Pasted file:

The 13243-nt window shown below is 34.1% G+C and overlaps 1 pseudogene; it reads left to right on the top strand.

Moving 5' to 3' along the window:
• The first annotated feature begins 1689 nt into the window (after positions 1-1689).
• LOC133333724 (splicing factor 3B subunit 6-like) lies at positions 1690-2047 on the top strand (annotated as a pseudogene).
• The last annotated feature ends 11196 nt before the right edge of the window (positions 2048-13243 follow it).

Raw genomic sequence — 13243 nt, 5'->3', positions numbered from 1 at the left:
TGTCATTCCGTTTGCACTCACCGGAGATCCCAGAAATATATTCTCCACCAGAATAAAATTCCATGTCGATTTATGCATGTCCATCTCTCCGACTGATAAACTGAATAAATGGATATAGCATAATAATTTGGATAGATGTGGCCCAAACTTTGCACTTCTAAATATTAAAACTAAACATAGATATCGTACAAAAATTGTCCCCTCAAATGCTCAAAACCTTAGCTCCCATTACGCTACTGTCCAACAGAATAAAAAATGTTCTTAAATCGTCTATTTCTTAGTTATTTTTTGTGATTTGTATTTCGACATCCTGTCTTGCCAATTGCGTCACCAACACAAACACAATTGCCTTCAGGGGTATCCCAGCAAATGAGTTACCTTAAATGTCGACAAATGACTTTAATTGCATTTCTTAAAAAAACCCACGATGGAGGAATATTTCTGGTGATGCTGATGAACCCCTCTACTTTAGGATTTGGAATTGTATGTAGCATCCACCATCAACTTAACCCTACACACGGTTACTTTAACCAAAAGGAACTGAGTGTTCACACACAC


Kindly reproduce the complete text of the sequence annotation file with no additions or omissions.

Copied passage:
The 13243-nt window shown below is 34.1% G+C and overlaps 1 pseudogene; it reads left to right on the top strand.

Moving 5' to 3' along the window:
• The first annotated feature begins 1689 nt into the window (after positions 1-1689).
• LOC133333724 (splicing factor 3B subunit 6-like) lies at positions 1690-2047 on the top strand (annotated as a pseudogene).
• The last annotated feature ends 11196 nt before the right edge of the window (positions 2048-13243 follow it).

Raw genomic sequence — 13243 nt, 5'->3', positions numbered from 1 at the left:
TGTCATTCCGTTTGCACTCACCGGAGATCCCAGAAATATATTCTCCACCAGAATAAAATTCCATGTCGATTTATGCATGTCCATCTCTCCGACTGATAAACTGAATAAATGGATATAGCATAATAATTTGGATAGATGTGGCCCAAACTTTGCACTTCTAAATATTAAAACTAAACATAGATATCGTACAAAAATTGTCCCCTCAAATGCTCAAAACCTTAGCTCCCATTACGCTACTGTCCAACAGAATAAAAAATGTTCTTAAATCGTCTATTTCTTAGTTATTTTTTGTGATTTGTATTTCGACATCCTGTCTTGCCAATTGCGTCACCAACACAAACACAATTGCCTTCAGGGGTATCCCAGCAAATGAGTTACCTTAAATGTCGACAAATGACTTTAATTGCATTTCTTAAAAAAACCCACGATGGAGGAATATTTCTGGTGATGCTGATGAACCCCTCTACTTTAGGATTTGGAATTGTATGTAGCATCCACCATCAACTTAACCCTACACACGGTTACTTTAACCAAAAGGAACTGAGTGTTCACACACAC